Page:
A historical review is given on the proton tunneling model of phase transitions in hydrogen-bonded crystals making the main reference to KDP type ferroelectrics. The model has been shown to be inconsistent with experimental results in Japan. This procedure is reviewed in the present paper and will be in other papers in this issue. The validity of the tunnneling model in the present stage of study on structural phase transitions is discussed.
A review is given of the deuteration effect on the crystal structure, in particular on the hydrogen-bond system, and its relation to the phase transition. The correlation between hydrogen-bond parameters and some examples of peculiar phase diagrams between deuterium content and temperature are discussed in the context of the geometric isotope effect. Similarity and difference between the deuteration effect and the negative pressure effect are discussed in the case of KH2PO4 and squaric acid (H2C4O4) . It is pointed out that the hydrogen bond is not necessarily the softest part of the crystal as usually assumed, and pressure effect is responded by rotation of the PO4 or C4O4 group as well. The case of (NH4) 3H (SO4) 2 is discussed as an example where a surprising similarity between deuteration and positive pressure effect is seen in their phase diagrams.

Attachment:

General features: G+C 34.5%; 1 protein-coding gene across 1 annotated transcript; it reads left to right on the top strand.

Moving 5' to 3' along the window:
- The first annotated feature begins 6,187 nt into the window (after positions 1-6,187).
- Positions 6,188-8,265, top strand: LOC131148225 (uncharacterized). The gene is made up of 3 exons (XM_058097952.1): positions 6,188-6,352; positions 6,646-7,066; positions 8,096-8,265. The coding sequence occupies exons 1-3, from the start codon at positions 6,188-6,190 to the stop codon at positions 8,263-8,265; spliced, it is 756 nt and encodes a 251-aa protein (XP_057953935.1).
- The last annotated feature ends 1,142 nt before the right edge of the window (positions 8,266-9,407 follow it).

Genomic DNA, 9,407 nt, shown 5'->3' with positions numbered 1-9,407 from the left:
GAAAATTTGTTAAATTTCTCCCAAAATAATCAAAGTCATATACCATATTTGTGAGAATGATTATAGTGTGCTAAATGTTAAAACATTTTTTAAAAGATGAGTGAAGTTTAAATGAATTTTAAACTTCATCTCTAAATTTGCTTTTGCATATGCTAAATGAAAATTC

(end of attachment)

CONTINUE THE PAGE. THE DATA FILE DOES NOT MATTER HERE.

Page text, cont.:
In view of the importance of the ice rule imposed on the proton configurations in hydrogen-bonded crystals, a cluster theory is developed and applied to the phase transitions in the mixed crystals of ferroelectrics and antiferroelectrics Rb1-x (NH4) xH2PO4. At low temperatures, protons rearrange themselves to fulfill the ice rule condition, and produce the glass structure resulting from the competition between two kinds of proton ordering. It is shown that the correlation among hydrogen bonds under the ice rule constraint leads the system to the new ordered state.
Although the proton-tunneling model is an elegant idea to explain an isotope effect on the ferroelectric phase transition temperature of hydrogen-bonded ferroelectrics such as KDP and DKDP, there is no evidence of proton tunneling phenomena in these crystals from the experimental point of view. The dynamical mechanism of ferroelectric phase transition in this kind of crystals is order-disorder type of distorted PO4 tetrahedrons and the proton-tunneling idea has been broken down. The isotope effect can be explained in association with the difference of the zero point vibration energy between H and D atoms in an asymmetric potential.
Phase transitions in ice are summarized in aspect of the hydrogen bond and its network Recent works and developments in phase transition from Ih to the ordered phase, phase transitions between high pressure phases: VII, VIII and X, and amorphous-amorphous phase transition are centrally reviewed.